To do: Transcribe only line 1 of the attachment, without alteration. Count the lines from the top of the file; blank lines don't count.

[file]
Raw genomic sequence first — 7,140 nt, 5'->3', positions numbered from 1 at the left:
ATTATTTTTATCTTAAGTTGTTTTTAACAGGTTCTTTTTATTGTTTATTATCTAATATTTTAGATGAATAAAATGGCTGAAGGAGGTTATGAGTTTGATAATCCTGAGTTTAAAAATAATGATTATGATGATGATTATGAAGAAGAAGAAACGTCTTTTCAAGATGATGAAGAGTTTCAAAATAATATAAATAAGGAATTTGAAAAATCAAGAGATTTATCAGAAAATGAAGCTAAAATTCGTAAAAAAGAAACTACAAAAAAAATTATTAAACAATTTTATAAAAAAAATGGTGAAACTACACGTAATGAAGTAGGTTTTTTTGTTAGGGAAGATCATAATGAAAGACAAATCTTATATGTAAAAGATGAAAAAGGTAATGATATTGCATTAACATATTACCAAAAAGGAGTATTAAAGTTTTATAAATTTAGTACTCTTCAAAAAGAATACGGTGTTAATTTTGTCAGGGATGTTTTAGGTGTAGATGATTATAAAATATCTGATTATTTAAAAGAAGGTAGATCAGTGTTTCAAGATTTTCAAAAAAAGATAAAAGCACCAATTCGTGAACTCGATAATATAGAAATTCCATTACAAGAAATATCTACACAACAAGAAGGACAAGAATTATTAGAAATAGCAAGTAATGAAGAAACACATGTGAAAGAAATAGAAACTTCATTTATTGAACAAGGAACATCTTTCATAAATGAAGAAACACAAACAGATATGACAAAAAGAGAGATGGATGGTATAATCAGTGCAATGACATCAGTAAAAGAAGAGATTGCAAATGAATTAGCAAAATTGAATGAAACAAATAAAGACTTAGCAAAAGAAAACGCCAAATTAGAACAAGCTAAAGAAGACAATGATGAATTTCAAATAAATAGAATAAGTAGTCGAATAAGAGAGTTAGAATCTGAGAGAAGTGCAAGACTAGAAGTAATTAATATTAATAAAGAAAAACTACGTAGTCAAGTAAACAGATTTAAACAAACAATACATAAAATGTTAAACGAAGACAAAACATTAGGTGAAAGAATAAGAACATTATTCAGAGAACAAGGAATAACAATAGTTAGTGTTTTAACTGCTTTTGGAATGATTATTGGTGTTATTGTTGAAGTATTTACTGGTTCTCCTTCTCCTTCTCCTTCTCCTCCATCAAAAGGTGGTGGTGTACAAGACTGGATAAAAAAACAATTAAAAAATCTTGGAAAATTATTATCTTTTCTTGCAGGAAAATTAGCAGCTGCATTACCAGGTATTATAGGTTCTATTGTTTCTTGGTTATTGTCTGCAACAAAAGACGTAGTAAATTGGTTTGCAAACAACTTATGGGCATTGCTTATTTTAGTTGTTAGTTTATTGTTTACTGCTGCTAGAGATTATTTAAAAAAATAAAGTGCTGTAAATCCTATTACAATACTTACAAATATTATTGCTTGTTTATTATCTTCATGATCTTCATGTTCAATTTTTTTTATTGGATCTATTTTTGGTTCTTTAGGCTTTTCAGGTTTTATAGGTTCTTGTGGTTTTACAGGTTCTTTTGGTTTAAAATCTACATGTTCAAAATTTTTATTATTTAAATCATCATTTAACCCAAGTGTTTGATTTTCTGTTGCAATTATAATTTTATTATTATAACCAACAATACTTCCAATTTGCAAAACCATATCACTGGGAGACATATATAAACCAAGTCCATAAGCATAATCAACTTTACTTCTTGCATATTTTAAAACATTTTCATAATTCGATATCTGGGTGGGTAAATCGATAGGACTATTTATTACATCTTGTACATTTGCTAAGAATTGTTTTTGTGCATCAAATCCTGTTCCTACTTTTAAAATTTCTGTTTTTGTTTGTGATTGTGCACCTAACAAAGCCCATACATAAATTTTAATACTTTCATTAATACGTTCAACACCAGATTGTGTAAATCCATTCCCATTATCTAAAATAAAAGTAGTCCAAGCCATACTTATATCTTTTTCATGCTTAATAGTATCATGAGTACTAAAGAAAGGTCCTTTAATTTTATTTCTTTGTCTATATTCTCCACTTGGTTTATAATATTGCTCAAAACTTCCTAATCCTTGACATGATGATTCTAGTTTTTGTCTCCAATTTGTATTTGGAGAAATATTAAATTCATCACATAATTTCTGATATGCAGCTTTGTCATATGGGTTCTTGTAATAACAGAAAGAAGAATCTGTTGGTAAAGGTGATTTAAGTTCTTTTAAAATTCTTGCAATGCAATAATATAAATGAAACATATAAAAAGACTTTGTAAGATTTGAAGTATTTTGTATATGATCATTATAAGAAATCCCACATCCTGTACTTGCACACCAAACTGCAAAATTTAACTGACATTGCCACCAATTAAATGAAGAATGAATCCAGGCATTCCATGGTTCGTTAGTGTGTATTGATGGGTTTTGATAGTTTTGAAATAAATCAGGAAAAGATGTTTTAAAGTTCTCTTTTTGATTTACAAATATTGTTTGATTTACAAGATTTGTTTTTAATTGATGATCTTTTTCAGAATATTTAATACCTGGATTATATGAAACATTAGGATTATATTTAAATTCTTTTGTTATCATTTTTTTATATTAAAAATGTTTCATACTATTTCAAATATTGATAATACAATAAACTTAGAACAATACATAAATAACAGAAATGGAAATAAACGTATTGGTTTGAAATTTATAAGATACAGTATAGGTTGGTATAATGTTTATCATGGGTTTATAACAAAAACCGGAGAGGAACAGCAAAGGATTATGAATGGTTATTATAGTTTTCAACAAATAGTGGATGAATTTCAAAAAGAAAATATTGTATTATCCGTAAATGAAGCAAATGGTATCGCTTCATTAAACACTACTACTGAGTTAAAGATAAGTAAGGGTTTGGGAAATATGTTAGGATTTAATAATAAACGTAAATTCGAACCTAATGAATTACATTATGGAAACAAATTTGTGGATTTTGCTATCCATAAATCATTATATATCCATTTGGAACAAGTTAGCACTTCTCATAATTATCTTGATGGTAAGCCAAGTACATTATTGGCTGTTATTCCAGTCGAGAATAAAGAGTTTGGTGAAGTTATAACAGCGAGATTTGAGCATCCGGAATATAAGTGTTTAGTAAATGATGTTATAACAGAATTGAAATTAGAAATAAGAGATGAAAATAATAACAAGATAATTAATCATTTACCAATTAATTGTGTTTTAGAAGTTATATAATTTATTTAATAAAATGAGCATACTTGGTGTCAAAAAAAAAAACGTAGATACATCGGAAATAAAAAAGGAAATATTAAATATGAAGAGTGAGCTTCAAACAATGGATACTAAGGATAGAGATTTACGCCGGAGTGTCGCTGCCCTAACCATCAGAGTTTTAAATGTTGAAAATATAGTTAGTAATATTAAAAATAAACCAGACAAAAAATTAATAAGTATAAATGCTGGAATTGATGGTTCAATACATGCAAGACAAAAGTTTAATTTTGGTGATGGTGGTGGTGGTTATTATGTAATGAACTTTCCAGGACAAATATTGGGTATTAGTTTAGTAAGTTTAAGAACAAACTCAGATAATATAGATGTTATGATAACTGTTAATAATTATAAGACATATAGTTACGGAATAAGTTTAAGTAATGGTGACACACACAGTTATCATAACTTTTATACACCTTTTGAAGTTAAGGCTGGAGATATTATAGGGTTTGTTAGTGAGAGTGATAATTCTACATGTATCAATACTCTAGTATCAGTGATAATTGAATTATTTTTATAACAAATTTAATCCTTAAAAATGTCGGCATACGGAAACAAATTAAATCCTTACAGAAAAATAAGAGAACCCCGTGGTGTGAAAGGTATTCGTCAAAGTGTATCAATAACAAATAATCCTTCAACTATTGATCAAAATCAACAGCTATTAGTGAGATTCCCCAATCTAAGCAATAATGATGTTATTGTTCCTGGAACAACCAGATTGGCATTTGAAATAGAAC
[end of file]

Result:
Raw genomic sequence first — 7,140 nt, 5'->3', positions numbered from 1 at the left: